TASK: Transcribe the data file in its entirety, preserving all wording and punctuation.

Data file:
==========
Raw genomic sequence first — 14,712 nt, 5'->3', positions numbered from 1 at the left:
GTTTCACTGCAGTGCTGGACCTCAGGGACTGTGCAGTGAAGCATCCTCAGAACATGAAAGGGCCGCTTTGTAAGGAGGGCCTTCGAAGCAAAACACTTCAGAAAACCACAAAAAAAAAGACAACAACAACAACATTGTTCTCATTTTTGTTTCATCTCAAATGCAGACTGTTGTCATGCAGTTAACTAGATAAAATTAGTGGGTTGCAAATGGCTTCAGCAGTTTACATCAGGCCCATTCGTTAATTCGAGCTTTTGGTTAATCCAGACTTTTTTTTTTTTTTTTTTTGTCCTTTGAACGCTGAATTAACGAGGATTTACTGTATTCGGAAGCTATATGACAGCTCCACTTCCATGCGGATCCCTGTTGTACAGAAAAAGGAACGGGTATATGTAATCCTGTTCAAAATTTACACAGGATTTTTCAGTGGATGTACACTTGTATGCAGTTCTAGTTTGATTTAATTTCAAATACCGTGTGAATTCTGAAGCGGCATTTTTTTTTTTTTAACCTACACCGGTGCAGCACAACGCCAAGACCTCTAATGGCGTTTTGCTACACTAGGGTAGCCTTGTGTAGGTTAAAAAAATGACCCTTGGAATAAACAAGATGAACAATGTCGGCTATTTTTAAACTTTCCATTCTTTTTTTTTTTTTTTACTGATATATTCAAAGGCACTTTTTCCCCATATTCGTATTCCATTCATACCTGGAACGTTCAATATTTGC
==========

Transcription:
Raw genomic sequence first — 14,712 nt, 5'->3', positions numbered from 1 at the left:
GTTTCACTGCAGTGCTGGACCTCAGGGACTGTGCAGTGAAGCATCCTCAGAACATGAAAGGGCCGCTTTGTAAGGAGGGCCTTCGAAGCAAAACACTTCAGAAAACCACAAAAAAAAAGACAACAACAACAACATTGTTCTCATTTTTGTTTCATCTCAAATGCAGACTGTTGTCATGCAGTTAACTAGATAAAATTAGTGGGTTGCAAATGGCTTCAGCAGTTTACATCAGGCCCATTCGTTAATTCGAGCTTTTGGTTAATCCAGACTTTTTTTTTTTTTTTTTTTGTCCTTTGAACGCTGAATTAACGAGGATTTACTGTATTCGGAAGCTATATGACAGCTCCACTTCCATGCGGATCCCTGTTGTACAGAAAAAGGAACGGGTATATGTAATCCTGTTCAAAATTTACACAGGATTTTTCAGTGGATGTACACTTGTATGCAGTTCTAGTTTGATTTAATTTCAAATACCGTGTGAATTCTGAAGCGGCATTTTTTTTTTTTTAACCTACACCGGTGCAGCACAACGCCAAGACCTCTAATGGCGTTTTGCTACACTAGGGTAGCCTTGTGTAGGTTAAAAAAATGACCCTTGGAATAAACAAGATGAACAATGTCGGCTATTTTTAAACTTTCCATTCTTTTTTTTTTTTTTTACTGATATATTCAAAGGCACTTTTTCCCCATATTCGTATTCCATTCATACCTGGAACGTTCAATATTTGC